TP-Link Archer 802.11ax WiFi 6 Routers Sell for $350 and Up

TP-Link Archer AX6000 WiFi 6 Router

After NETGEAR and ASUS 802.11.ax WiFi routers introduction earlier this year, TP-Link has now launched their own WiFi 6 routers with Archer AX6000 and Archer AX11000 models. The latter will only be available at the end of January 2019, and full details have not been disclosed yet, but Archer AX6000 has already launched (pre-orders only) and specifications, pricing, and other details are known. TP-Link Archer AX6000 specifications: SoC – Broadcom BCM49408 quad core Cortex A53 processor @ up to 1.8 GHz with network packet co-processor WiFi co-processors – 2x Broadcom BCM43684 802.11ax radios System Memory – 1GB RAM Storage – 128MB Flash Networking Wired 8x 1000/100/10Mbps LAN Ports 1x 2500/2000/1000/100Mbps WAN Port WiFi IEEE 802.11ax/ac/n/a 5GHz up to 4804Mbps IEEE 802.11ax/n/b/g 2.4GHz up to 1148 Mbps Wireless Functions – Enable/Disable Wireless Radio, Guest network, DFS, MU-MIMIO, OFDMA Wireless security – 64/128-bit WEP, WPA/WPA2, WPA-PSK/WPA2-PSK encryptions 8x High-Performance External Antennas USB – 1x Type A USB 3.0 Port, 1x Type-C USB …

The First Devices and Routers with WiFi 802.11ad Delivering Up 7Gbit/s Transfer Rates at 60 GHz Will Be Available This Year

802.11ad is the latest and fastest WiFi standard working in the 60 GHz band and delivering up to 7 Gbit per second data transmission rates. The 60 GHz  frequency band offers both advantages and disadvantages because it does not penetrate through walls nor water, meaning it can only be used within a room limiting the range, but at the same time it’s more secure since it cannot be snooped from the outside, and for people who worry about health effects it does not penetrate the human body. 802.11ad routers will also be able to switch to 2.4 and 5.0 GHz frequency bands in order to go through walls. The table above nicely summarize the key features of 802.11ad over 802.11ac and 802.11n, however the throughput row shows the theoretical maximum throughput, but in practice, using 802.11ac as example, clients are often limited to 433 or 866 Mbps, and distance and obstacles will even lower the performance further. Wikipedia also list …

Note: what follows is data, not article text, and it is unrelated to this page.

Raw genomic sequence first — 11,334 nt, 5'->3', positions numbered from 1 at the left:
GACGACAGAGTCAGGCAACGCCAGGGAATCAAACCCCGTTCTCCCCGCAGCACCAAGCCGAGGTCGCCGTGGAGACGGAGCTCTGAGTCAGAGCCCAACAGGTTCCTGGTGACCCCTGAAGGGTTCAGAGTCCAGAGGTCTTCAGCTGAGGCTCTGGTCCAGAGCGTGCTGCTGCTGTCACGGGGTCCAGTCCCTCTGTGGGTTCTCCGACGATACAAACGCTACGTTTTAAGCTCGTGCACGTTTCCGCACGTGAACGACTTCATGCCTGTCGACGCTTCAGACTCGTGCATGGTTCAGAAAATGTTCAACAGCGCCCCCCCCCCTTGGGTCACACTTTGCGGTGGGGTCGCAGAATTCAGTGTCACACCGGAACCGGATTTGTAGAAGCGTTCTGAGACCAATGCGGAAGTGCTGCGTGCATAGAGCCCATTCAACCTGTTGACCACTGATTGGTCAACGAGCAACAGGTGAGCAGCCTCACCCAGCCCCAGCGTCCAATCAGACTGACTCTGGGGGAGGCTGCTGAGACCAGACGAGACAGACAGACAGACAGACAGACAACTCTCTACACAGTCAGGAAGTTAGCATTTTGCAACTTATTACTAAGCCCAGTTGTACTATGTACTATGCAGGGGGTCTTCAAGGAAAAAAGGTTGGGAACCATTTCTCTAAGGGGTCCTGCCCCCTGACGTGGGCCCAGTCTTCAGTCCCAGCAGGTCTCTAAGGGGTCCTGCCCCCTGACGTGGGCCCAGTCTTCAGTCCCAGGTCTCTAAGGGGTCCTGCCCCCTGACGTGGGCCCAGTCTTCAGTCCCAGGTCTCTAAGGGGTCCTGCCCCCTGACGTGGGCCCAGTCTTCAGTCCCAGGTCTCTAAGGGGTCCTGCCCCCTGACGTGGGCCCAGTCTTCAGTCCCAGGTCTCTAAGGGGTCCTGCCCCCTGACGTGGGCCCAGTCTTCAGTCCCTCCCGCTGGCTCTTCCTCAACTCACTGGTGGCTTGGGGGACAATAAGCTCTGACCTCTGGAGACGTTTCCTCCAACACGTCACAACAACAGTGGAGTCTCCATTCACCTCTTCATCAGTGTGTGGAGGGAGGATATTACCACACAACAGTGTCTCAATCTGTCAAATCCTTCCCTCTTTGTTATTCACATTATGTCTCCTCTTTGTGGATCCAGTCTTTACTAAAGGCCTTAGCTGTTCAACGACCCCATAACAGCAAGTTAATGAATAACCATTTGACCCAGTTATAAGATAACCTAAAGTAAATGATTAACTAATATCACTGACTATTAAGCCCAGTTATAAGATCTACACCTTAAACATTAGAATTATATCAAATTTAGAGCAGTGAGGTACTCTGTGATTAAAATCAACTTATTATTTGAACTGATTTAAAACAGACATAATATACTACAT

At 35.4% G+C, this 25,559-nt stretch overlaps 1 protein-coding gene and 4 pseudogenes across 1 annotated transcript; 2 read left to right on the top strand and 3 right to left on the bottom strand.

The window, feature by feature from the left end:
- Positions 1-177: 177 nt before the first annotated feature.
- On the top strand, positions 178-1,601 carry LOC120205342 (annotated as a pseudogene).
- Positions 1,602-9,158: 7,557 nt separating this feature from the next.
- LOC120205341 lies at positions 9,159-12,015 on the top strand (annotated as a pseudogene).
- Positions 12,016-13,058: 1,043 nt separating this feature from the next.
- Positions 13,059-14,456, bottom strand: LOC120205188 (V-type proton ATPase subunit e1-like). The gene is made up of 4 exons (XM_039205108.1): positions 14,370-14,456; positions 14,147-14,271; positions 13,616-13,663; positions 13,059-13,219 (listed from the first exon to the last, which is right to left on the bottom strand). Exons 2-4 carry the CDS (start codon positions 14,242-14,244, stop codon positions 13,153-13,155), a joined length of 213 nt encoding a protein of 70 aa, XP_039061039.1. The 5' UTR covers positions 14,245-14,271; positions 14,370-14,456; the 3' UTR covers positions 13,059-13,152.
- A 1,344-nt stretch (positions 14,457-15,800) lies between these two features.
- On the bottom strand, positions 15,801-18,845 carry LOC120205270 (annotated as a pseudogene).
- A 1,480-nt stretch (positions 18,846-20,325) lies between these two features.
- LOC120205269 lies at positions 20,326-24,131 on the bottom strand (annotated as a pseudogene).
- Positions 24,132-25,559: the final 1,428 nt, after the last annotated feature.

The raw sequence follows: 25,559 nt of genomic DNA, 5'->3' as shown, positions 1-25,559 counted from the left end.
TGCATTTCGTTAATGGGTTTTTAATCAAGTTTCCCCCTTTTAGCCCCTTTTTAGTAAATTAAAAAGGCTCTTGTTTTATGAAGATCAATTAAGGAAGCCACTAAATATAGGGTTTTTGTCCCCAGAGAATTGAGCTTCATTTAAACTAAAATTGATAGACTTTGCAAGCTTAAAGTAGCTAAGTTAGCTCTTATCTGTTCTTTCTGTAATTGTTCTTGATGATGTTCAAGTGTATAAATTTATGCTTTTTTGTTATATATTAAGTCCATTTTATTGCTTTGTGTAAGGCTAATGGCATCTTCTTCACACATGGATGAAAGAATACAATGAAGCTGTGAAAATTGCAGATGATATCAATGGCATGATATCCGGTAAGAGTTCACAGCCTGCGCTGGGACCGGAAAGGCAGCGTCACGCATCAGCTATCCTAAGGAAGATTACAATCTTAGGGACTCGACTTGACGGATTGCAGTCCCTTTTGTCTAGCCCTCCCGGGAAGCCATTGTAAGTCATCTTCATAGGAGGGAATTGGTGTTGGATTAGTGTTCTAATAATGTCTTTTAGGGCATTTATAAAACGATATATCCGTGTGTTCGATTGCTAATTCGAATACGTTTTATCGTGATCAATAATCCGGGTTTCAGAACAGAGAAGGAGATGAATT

Google OnHub 802.11ac WiFi Router Also Supports Bluetooth 4.0, Zigbee/Thread, and Automatic Firmware Upgrades

Google has just announced OnHub, a $200 router designed in cooperation with TP-Link which the company claims will be “fast, secure, and easy to use”.  It should indeed be fast as it’s a Class AC1900 router capable of 600 Mbps with 802.11n and 1300 Mbps with 802.11ac. Router are gateways between home networks and the Internet, but most of them aren’t updated automatically, leaving them vulnerable to attacks, while OnHub should get its firmware regularly updated over-the-air and include a Trusted Platform Module (TPM), making it more secure. Finally, Android and iOS apps are available to easily manage the router. OnHub (TGR1900) router specifications: WiSoC – Qualcomm Atheros IPQ8064 dual core Krait processor @ 1.4 GHz System Memory – 1GB DDR3L Storage – 4GB eMMC, 8MB NOR flash Connectivity 802.11 b/g/n 3×3 with smart antenna 802.11 a/n/ac 3×3 with smart antenna AUX wireless (802.11 a/b/g/n/ac 1×1) – I don’t understand what this means/is for yet… 10/100/1000M Mbps WAN and LAN …

TP-Link TL-WDR7500 (Archer C7) 802.11ac Router Review

With several new Android devices coming with the latest 802.11ac Wi-Fi, I decided I should buy a new router with AC1200 class or greater and Gigabit Ethernet support, and with a budget of $100. Xiaomi Mi Wi-Fi Mini router almost matched my requirements, but unfortunately only comes with Fast Ethernet ports. TP-Link Archer C7 selling for $96 Amazon US exactly matched my budget, and outmatched my requirements being an AC1750 router with 5x Gigabit Ethernet ports, and two USB ports. Since Amazon won’t ship to my location and shipping would have gone over budget, I expected to find it locally for a slightly higher price, but it ended up selling for over $200 here, allegedly because of a lifetime guarantee. Finally, I ended up buying TP-Link TL-WDR7500, the Chinese version of Archer C7 with 6 Wi-Fi antennas instead of 3, for $94.32 including shipping on Aliexpress. I’ll take some pictures of the device, explain options to change the Chinese web …